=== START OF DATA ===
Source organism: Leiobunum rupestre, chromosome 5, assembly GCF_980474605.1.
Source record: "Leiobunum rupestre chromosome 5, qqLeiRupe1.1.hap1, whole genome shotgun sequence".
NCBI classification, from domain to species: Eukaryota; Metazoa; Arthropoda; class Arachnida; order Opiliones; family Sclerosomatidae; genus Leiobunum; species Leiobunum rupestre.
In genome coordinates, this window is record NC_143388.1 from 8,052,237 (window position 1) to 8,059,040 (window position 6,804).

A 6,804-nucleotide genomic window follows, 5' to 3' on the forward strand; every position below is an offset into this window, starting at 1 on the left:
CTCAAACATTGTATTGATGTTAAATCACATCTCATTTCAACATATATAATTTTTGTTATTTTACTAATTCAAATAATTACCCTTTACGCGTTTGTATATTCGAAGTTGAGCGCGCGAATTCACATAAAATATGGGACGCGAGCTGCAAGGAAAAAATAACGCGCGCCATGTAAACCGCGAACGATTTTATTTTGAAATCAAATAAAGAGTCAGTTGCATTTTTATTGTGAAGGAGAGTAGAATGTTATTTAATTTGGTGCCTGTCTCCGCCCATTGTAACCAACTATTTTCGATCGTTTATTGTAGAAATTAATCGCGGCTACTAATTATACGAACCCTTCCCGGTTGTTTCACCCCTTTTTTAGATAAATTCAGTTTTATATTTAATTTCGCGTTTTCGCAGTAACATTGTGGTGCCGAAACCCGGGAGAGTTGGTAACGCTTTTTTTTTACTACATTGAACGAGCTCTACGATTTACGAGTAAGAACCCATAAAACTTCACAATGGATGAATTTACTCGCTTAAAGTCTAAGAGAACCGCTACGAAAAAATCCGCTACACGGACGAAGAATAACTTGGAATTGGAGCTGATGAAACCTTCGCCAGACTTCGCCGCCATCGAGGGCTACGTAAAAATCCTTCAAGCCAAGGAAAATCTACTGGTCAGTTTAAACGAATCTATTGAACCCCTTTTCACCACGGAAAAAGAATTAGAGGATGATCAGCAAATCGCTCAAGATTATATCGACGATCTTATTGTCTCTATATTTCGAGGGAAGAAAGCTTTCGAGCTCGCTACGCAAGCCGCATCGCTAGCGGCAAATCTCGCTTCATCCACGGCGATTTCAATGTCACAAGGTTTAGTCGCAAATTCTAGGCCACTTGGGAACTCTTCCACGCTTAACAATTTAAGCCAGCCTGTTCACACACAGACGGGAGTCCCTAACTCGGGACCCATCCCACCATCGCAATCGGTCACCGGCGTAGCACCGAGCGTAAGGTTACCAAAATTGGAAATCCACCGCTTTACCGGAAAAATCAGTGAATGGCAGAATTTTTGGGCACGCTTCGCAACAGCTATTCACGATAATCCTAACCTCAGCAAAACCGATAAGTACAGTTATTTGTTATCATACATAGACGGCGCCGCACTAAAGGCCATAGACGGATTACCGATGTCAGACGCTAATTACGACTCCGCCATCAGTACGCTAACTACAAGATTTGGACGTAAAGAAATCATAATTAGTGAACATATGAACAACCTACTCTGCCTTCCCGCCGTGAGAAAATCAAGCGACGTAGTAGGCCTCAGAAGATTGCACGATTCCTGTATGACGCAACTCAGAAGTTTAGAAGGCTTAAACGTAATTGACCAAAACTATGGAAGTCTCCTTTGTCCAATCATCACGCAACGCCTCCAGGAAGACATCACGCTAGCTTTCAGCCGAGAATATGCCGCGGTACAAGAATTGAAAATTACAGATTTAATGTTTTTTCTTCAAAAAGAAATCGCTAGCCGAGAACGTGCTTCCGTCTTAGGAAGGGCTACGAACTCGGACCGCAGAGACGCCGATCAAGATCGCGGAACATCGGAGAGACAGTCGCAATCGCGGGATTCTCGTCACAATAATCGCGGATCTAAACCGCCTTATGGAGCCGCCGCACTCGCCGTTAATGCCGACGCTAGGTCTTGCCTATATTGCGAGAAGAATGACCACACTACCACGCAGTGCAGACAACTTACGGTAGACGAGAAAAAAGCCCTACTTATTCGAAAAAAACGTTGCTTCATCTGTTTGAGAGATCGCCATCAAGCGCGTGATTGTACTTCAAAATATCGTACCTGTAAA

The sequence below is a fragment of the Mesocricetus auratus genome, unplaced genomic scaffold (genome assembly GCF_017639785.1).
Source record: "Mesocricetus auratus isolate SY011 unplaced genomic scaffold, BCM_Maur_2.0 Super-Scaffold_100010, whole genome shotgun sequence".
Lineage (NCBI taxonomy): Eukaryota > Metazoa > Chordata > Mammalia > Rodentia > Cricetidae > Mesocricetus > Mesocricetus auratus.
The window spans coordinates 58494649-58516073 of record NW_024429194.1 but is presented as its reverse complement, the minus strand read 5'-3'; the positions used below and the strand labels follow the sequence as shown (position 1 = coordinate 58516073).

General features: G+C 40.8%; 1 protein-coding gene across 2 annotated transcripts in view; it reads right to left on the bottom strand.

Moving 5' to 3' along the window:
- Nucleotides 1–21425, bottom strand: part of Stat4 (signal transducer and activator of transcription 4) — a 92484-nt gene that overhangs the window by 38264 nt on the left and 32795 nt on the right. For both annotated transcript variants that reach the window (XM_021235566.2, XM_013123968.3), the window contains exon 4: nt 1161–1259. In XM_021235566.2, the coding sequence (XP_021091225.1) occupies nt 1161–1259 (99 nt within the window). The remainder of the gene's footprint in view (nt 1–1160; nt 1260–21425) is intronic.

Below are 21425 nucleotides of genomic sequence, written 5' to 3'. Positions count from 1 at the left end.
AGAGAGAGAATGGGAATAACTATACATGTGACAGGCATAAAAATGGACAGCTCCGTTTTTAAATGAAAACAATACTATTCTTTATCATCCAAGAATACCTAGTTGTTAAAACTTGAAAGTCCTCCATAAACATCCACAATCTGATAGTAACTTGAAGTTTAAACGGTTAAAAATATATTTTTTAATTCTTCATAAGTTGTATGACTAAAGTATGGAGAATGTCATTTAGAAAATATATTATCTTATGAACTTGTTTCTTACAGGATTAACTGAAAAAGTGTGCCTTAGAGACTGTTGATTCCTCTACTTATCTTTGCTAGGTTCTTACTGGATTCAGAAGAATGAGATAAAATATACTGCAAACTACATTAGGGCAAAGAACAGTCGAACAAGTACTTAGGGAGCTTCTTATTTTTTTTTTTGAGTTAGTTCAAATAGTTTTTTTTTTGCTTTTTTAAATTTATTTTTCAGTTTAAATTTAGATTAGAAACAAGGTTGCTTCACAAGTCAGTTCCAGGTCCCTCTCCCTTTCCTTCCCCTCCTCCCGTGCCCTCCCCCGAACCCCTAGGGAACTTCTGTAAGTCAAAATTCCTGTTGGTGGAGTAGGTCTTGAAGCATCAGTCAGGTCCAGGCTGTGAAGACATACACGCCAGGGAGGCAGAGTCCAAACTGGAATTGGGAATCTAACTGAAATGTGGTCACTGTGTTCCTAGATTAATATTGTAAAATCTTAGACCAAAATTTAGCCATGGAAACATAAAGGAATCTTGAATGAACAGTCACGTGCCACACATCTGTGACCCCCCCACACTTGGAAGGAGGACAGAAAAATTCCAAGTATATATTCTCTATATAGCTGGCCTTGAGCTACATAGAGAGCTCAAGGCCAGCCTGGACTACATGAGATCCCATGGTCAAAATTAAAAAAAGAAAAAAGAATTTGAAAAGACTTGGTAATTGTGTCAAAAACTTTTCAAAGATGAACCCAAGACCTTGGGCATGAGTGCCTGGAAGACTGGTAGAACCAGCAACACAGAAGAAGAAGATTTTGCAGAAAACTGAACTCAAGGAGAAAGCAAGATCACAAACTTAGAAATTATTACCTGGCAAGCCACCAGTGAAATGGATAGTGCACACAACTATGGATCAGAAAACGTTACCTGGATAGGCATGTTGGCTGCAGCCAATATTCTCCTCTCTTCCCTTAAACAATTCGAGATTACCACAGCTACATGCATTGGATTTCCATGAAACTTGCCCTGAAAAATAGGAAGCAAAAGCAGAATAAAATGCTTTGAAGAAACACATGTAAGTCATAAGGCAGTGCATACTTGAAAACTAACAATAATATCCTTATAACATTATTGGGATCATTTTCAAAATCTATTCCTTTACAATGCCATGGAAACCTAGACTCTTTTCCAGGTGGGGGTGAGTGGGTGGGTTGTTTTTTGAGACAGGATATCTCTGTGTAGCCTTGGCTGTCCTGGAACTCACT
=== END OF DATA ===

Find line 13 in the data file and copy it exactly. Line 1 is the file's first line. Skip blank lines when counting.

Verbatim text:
- Nucleotides 1–21425, bottom strand: part of Stat4 (signal transducer and activator of transcription 4) — a 92484-nt gene that overhangs the window by 38264 nt on the left and 32795 nt on the right. For both annotated transcript variants that reach the window (XM_021235566.2, XM_013123968.3), the window contains exon 4: nt 1161–1259. In XM_021235566.2, the coding sequence (XP_021091225.1) occupies nt 1161–1259 (99 nt within the window). The remainder of the gene's footprint in view (nt 1–1160; nt 1260–21425) is intronic.